Beinart’s case for Israel’s guilt revolves around the charge that it has suppressed peaceful Palestinian protests and undermined the sole Palestinian politician who was interested in peace. This is an absurd argument since there has never been any non-violent Palestinian protest movement worthy of the name. The one individual he mentioned as the would-be Palestinian Gandhi — Mubarak Awad — had no following other than the foreign press corps and even he was not opposed to stone throwing and other forms of protest that would be considered highly violent in any context other that of the Palestinian culture that honors terrorism.
As for Salam Fayyad, the former Palestinian prime minister, Beinart is right that he was a serious partner for peace. But he was also a man without a constituency who was deeply unpopular among supporters of both Fatah and Hamas. Fayyad was a party of one, and there is nothing that Israel could have done to make him succeed when virtually every Palestinian faction wanted him to fail.
Beinart is right that life for Palestinians has gotten worse since Oslo, but the fault for that belongs to Fatah and the Palestinian Authority it runs. Perhaps Yitzhak Rabin and Shimon Peres should have tried harder to ensure that the PA didn’t turn into a violent kleptocracy, but they correctly intuited that Israeli interference wouldn’t have helped and would, at any rate, have been interpreted as a blow to peace rather than an effort to help the people that Yasir Arafat and his successor Mahmoud Abbas have oppressed.
But the most important point about the PA is the one that Beinart leaves out altogether. It is that if independence and the dignity of the Palestinian people were their true priority, they might have made peace and ended the occupation at any point in the last 15 years. Arafat turned down Ehud Barak’s two offers of statehood including almost all of the West Bank, a share of Jerusalem, and Gaza in 2000 and 2001. Abbas fled the negotiating table when Olmert made an even more generous offer in 2008, and refused to talk seriously with Benjamin Netanyahu when he offered statehood and most of the West Bank.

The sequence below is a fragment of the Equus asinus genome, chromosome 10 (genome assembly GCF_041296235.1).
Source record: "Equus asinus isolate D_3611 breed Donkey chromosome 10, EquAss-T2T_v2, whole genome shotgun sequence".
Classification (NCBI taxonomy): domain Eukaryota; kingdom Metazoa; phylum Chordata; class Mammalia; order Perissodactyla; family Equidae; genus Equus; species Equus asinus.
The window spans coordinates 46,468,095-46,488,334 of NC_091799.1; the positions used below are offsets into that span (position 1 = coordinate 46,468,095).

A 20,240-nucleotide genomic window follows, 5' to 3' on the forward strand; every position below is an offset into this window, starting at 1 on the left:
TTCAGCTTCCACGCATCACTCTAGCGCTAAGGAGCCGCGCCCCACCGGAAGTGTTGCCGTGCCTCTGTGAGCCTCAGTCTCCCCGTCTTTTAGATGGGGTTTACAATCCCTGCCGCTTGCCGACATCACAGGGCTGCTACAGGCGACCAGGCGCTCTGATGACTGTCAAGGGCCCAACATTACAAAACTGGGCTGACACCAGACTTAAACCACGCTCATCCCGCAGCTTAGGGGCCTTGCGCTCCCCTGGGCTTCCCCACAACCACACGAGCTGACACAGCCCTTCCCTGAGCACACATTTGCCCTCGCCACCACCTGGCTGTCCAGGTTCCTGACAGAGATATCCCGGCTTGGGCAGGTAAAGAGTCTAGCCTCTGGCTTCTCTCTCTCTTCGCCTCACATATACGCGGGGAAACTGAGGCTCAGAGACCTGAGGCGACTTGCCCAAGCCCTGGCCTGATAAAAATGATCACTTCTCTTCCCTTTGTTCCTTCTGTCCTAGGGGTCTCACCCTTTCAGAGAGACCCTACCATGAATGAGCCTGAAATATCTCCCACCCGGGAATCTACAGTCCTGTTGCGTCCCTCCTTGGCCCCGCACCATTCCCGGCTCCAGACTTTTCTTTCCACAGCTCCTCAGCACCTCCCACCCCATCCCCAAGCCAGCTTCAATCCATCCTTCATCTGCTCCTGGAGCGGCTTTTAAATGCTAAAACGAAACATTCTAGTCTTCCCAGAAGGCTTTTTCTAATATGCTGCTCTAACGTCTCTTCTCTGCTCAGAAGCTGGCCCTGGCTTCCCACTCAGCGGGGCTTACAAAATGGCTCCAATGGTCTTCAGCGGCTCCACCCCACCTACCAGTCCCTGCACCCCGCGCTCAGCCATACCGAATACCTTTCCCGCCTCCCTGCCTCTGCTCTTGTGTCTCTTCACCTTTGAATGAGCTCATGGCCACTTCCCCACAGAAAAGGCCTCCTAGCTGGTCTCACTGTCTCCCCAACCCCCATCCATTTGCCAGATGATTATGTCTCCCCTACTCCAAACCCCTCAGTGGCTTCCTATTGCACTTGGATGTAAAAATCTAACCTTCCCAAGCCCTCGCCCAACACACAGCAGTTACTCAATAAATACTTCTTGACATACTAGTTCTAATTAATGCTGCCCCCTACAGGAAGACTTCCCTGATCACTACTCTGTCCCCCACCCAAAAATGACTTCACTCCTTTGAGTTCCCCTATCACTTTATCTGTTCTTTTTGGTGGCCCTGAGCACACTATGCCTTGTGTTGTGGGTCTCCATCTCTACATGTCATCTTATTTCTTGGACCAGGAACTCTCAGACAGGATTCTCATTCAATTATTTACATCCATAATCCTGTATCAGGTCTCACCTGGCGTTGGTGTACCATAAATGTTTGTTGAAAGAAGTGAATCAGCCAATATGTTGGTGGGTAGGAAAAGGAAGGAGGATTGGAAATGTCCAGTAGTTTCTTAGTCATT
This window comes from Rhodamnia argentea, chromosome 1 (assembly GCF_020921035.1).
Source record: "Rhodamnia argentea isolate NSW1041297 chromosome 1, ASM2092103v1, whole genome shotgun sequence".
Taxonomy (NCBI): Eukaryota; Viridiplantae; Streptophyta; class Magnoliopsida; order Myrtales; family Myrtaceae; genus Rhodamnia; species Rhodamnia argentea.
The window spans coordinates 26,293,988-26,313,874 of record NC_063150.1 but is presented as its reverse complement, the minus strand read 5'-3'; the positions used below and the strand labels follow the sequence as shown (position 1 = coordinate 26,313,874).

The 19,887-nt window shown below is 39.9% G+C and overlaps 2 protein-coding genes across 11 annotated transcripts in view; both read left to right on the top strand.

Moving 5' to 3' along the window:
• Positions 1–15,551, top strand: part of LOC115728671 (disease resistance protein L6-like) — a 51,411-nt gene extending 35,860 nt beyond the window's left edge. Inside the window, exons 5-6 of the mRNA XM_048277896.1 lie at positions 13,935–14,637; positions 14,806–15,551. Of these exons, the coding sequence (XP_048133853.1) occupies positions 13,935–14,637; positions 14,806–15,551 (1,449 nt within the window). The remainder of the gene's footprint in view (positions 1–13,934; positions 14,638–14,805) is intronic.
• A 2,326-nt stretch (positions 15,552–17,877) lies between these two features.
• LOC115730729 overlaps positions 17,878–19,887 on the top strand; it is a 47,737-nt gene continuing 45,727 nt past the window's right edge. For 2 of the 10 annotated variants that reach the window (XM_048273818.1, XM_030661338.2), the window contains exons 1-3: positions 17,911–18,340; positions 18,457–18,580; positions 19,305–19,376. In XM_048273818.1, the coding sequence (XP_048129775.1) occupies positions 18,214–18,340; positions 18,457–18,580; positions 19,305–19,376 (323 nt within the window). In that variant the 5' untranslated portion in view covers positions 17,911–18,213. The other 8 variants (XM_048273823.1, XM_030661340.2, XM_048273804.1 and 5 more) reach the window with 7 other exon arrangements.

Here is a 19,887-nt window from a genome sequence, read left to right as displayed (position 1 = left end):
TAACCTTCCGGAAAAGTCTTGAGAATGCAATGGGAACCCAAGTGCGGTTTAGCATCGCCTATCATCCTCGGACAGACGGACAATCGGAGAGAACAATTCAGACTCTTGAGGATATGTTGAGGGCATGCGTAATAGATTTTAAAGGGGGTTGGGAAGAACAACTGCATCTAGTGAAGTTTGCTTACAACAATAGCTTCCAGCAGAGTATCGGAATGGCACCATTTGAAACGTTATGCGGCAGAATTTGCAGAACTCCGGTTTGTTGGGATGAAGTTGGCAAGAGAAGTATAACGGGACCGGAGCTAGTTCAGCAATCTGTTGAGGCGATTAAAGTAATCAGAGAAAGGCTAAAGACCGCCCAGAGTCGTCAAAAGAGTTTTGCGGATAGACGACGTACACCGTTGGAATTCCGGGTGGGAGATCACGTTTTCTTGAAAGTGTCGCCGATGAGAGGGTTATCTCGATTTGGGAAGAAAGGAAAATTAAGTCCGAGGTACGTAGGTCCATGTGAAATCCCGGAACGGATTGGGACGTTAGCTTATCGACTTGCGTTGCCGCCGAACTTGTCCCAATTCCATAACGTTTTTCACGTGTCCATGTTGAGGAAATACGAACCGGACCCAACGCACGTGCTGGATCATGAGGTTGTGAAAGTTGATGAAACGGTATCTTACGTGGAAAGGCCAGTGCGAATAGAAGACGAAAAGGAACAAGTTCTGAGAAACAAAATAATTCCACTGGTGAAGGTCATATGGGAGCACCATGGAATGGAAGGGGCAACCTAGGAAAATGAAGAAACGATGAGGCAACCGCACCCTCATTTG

Why? Because from its inception as a national movement, Palestinian identity has been inextricably tied to the war against Zionism. No Palestinian leader dares to recognize Israel’s legitimacy because to do so under any circumstances is considered a betrayal by most Palestinians. As Daniel Polisar noted last week in his comprehensive study of Palestinian opinion over the last two decades, overwhelmingly large majorities consider Jews to have no right to any part of the country and consider terrorism not only an acceptable response to Israel’s existence but an activity worthy of honor.
So what is needed here from Beinart isn’t the empathy for Israeli victims of terror but honesty about the Palestinians with whom he sympathizes. If there is no Palestinian state now other than the independent state in all but name that is run by Hamas in Gaza, it is because of decisions taken by the Palestinians. Though he denies them agency in their fate, it has been their choice to eschew compromise throughout the history of the conflict.
Reasonable persons may differ about the wisdom of specific Israeli policies. But there is nothing reasonable about telling Israelis that, while those who seek to butcher them are wrong, they nevertheless had it coming. An Israeli people that has repeatedly taken risks for peace that have been paid for in the blood of the many innocents slain by terrorists who were empowered by Oslo and Ariel Sharon’s retreat from Gaza do not deserve to be told that they deserve their fate. The same is true of the victims of 9/11.
In spite of his repeated distortions about the peace process and his inability to understand the thinking of ordinary Israelis who would happily give up more territory for genuine peace, Beinart has achieved some prominence as a writer about Israel. But his Los Angeles remarks betray the truth that Beinart’s pose as a “more in sorrow than in anger” Jewish critic of Israel that has gained him a perch in the mainstream media is fraudulent.
There’s no having it both ways about terror. The problem with the Palestinians isn’t their tactics but their refusal to make peace because they desire Israel’s elimination. Anyone who is unwilling to say this truth and then compounds that by saying Americans and Israel are asking to be murdered isn’t telling the truth to their community. They are, instead, engaging in a disgraceful manner that deserves the harshest condemnation. For all of his preening about his honesty and his concern for victims of terror, Beinart deserves to be reminded of this reprehensible speech wherever he goes. As the blood of Jewish victims continues to flow, Beinart ought never to be allowed to live down his saying that 9/11 and anti-Israel terror is understandable even if it isn’t commendable.